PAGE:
I'm not a Bush-basher, but I think Katrina, Scooter Libby, Iraq, waterboarding, government secrecy, warrantless wiretapping, abusing signing statements, a lack of intellectual curiosity, not holding his staffers accountable for their transgressions, overly simplistic thinking regarding world affairs, presiding over gas prices that have more than doubled since he first came to Washington, and accusing Americans of supporting the terrorists if they don't agree with him are issues that don't go over too well with most objective people. While nobody knows what kind of president Gore ultimately would have been, I think Bush has acquitted him in that it's hard to see how he would have been any worse than the current president.

Nikki said...

Anthony.....where is Al moderate on ANY ideology? I don't see him appealing to moderates, he is NOT a moderate himself. I am not sure where the Bush bashing comment came from, I didn't accuse anyone of bashing Bush. My point was to state that the "if" scenario works because the president is unpopular....it has no legs because it is imaginary. I understand that not all republicans are conservative however I would say that they adopt a form of the party philosophy or they wouldn't be republican. They may be neo-cons and hawkish or Ron Paul-ites and fiscal conservatives and anti-war republicans. I understand the different ideologies within a party. But which philosophy has Al adopted to stretch himself to the center to appeal to those who are moderates?.....and is it a ruling philosophy in which a person would inherently adopt an Al option? To me he is more liberal than Obama. Because I am a republican and not an idependant does not make me more partisan nor does it make my objectivety less than yours. I see things differently that is all. I don't think it is fair to claim Al would have been better than the current President when all that is offered is a big IF. I appreciate the stated Bush negatives, however, they are tiresome and I have heard them before. The issue was Al and I disagree that he is an attactive option. I understand it is an analysis but my 2 cents is only to state that he is further left than any candidate available and I don't see moderates drifting from a true moderate like McCain. And these non republicans and republicans are MORE dissatisfied with Congress who is sporting an approval rating in the teens....As I have stated before he isn't the only unpopular politician. :)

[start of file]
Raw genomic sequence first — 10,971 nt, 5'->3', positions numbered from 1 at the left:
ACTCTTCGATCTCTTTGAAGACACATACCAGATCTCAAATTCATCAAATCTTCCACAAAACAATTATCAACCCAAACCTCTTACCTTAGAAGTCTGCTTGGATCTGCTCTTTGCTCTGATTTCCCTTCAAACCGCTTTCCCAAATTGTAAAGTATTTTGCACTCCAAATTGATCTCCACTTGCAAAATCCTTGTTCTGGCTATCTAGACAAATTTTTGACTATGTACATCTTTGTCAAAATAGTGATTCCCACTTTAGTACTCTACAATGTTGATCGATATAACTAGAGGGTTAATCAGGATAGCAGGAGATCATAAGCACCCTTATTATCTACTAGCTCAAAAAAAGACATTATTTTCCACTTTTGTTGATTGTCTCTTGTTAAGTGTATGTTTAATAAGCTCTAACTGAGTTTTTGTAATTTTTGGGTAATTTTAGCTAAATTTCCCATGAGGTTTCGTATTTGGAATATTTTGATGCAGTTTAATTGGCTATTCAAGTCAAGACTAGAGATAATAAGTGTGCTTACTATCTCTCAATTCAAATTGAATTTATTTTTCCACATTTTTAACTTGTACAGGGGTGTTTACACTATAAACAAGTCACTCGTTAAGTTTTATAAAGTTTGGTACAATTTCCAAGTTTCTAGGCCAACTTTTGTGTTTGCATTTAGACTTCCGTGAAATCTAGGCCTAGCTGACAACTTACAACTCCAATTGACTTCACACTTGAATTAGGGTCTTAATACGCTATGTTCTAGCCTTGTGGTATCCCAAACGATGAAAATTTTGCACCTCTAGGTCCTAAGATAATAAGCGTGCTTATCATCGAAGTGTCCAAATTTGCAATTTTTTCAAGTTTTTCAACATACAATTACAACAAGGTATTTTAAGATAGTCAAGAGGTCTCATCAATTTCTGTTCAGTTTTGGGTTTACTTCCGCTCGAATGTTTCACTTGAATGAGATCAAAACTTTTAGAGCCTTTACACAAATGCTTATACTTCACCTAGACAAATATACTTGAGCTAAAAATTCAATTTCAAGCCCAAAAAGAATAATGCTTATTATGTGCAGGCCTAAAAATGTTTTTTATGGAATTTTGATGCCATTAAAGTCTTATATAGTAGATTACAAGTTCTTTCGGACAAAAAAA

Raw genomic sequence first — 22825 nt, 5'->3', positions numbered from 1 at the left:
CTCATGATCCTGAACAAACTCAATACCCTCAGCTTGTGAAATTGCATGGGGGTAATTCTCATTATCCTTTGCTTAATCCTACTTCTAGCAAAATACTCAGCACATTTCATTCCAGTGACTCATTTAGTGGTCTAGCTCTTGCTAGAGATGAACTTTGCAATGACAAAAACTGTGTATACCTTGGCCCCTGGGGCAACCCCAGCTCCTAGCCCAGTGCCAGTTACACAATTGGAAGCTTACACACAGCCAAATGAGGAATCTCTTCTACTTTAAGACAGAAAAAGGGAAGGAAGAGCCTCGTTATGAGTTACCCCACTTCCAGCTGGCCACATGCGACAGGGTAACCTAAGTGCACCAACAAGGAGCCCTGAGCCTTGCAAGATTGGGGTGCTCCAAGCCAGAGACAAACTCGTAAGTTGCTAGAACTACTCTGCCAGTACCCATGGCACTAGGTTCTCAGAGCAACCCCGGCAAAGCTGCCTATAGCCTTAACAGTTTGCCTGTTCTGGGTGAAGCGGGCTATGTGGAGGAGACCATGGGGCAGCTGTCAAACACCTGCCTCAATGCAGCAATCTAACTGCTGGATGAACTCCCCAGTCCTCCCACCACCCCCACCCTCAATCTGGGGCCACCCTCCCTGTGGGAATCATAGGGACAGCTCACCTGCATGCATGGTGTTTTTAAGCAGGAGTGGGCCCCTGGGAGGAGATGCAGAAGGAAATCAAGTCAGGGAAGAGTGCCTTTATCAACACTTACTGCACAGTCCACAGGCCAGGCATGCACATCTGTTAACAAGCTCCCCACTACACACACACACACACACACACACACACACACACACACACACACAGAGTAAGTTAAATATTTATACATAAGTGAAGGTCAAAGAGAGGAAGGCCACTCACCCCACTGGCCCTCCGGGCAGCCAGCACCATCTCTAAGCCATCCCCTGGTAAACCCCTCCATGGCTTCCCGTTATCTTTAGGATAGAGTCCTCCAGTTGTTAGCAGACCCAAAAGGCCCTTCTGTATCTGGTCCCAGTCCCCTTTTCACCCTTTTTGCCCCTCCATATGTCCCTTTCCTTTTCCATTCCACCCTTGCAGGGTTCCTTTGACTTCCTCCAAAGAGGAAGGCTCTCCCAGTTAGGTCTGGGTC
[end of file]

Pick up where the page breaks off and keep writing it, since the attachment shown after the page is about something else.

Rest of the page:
Phillip said...

Anthony, it's the kind of scenario that might have played out at a convention in 1920 or so, but it's hard to imagine now. Although who knows, right? It would be fun to see ol' Al run a loosey-goosey campaign with all the stops out, exorcising those regrets he must still have for the way he blew the 2000 run.

Al's main problem is Hillary's main problem: they both represent the past, to debates of the 80's and 90's, to the Clinton years. Don't undersestimate the opposition out there in conservative circles to the whole global warming crusade. I would differ with you to the extent that I think Al is nearly as polarizing a figure as Hillary. Not quite, of course.

Boy, though, I would love to see him as President.

Reginald Harrison Williams said...

I'm going to have to agree with Anthony. Choosing Gore would be a concilatory choice for a Democratic nomination.

Yes, I do think it is possible (albeit via some heavy, heavy deal0making behind the scences among superdelegates), and I do think that moderate Republicans and independents fed up with the Bush and his Republican supporters may vote for him.

I think, though, a Gore-Obama ticket could, again, alienate those people who wanted Clinton on the ticket. They may, consequently, stay home from the polls in Novemeber.

If Gore ran, he should choose someone like Richardson or the former Governor Warner of Virginia to keep down the fuss.

Anthony Palmer said...

RHW,